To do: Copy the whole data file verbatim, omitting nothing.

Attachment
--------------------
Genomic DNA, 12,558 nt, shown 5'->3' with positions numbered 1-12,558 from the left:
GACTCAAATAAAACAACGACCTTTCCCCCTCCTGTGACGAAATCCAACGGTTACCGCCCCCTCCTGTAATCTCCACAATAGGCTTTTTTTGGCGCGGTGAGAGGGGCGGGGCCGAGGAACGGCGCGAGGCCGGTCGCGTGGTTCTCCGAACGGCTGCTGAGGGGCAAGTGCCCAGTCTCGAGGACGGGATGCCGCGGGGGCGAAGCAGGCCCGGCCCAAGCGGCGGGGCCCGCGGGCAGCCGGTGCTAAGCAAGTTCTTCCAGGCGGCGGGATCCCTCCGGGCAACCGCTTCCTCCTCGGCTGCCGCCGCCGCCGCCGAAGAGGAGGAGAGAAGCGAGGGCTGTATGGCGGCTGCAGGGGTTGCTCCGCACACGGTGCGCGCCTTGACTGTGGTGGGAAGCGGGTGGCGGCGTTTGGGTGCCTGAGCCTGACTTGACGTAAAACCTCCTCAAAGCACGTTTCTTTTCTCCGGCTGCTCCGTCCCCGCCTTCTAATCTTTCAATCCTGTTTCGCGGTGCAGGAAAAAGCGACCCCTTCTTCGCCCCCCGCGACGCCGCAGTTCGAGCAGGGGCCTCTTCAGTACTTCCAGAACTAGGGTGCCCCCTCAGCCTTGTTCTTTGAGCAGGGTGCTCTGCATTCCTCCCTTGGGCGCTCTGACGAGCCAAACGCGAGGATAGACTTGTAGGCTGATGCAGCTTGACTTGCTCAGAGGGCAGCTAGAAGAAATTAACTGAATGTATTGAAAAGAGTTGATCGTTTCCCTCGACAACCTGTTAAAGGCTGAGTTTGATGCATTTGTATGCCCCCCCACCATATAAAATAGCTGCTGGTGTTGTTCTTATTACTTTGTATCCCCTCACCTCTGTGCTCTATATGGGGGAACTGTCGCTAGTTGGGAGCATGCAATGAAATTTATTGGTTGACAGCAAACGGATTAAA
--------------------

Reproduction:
Genomic DNA, 12,558 nt, shown 5'->3' with positions numbered 1-12,558 from the left:
GACTCAAATAAAACAACGACCTTTCCCCCTCCTGTGACGAAATCCAACGGTTACCGCCCCCTCCTGTAATCTCCACAATAGGCTTTTTTTGGCGCGGTGAGAGGGGCGGGGCCGAGGAACGGCGCGAGGCCGGTCGCGTGGTTCTCCGAACGGCTGCTGAGGGGCAAGTGCCCAGTCTCGAGGACGGGATGCCGCGGGGGCGAAGCAGGCCCGGCCCAAGCGGCGGGGCCCGCGGGCAGCCGGTGCTAAGCAAGTTCTTCCAGGCGGCGGGATCCCTCCGGGCAACCGCTTCCTCCTCGGCTGCCGCCGCCGCCGCCGAAGAGGAGGAGAGAAGCGAGGGCTGTATGGCGGCTGCAGGGGTTGCTCCGCACACGGTGCGCGCCTTGACTGTGGTGGGAAGCGGGTGGCGGCGTTTGGGTGCCTGAGCCTGACTTGACGTAAAACCTCCTCAAAGCACGTTTCTTTTCTCCGGCTGCTCCGTCCCCGCCTTCTAATCTTTCAATCCTGTTTCGCGGTGCAGGAAAAAGCGACCCCTTCTTCGCCCCCCGCGACGCCGCAGTTCGAGCAGGGGCCTCTTCAGTACTTCCAGAACTAGGGTGCCCCCTCAGCCTTGTTCTTTGAGCAGGGTGCTCTGCATTCCTCCCTTGGGCGCTCTGACGAGCCAAACGCGAGGATAGACTTGTAGGCTGATGCAGCTTGACTTGCTCAGAGGGCAGCTAGAAGAAATTAACTGAATGTATTGAAAAGAGTTGATCGTTTCCCTCGACAACCTGTTAAAGGCTGAGTTTGATGCATTTGTATGCCCCCCCACCATATAAAATAGCTGCTGGTGTTGTTCTTATTACTTTGTATCCCCTCACCTCTGTGCTCTATATGGGGGAACTGTCGCTAGTTGGGAGCATGCAATGAAATTTATTGGTTGACAGCAAACGGATTAAA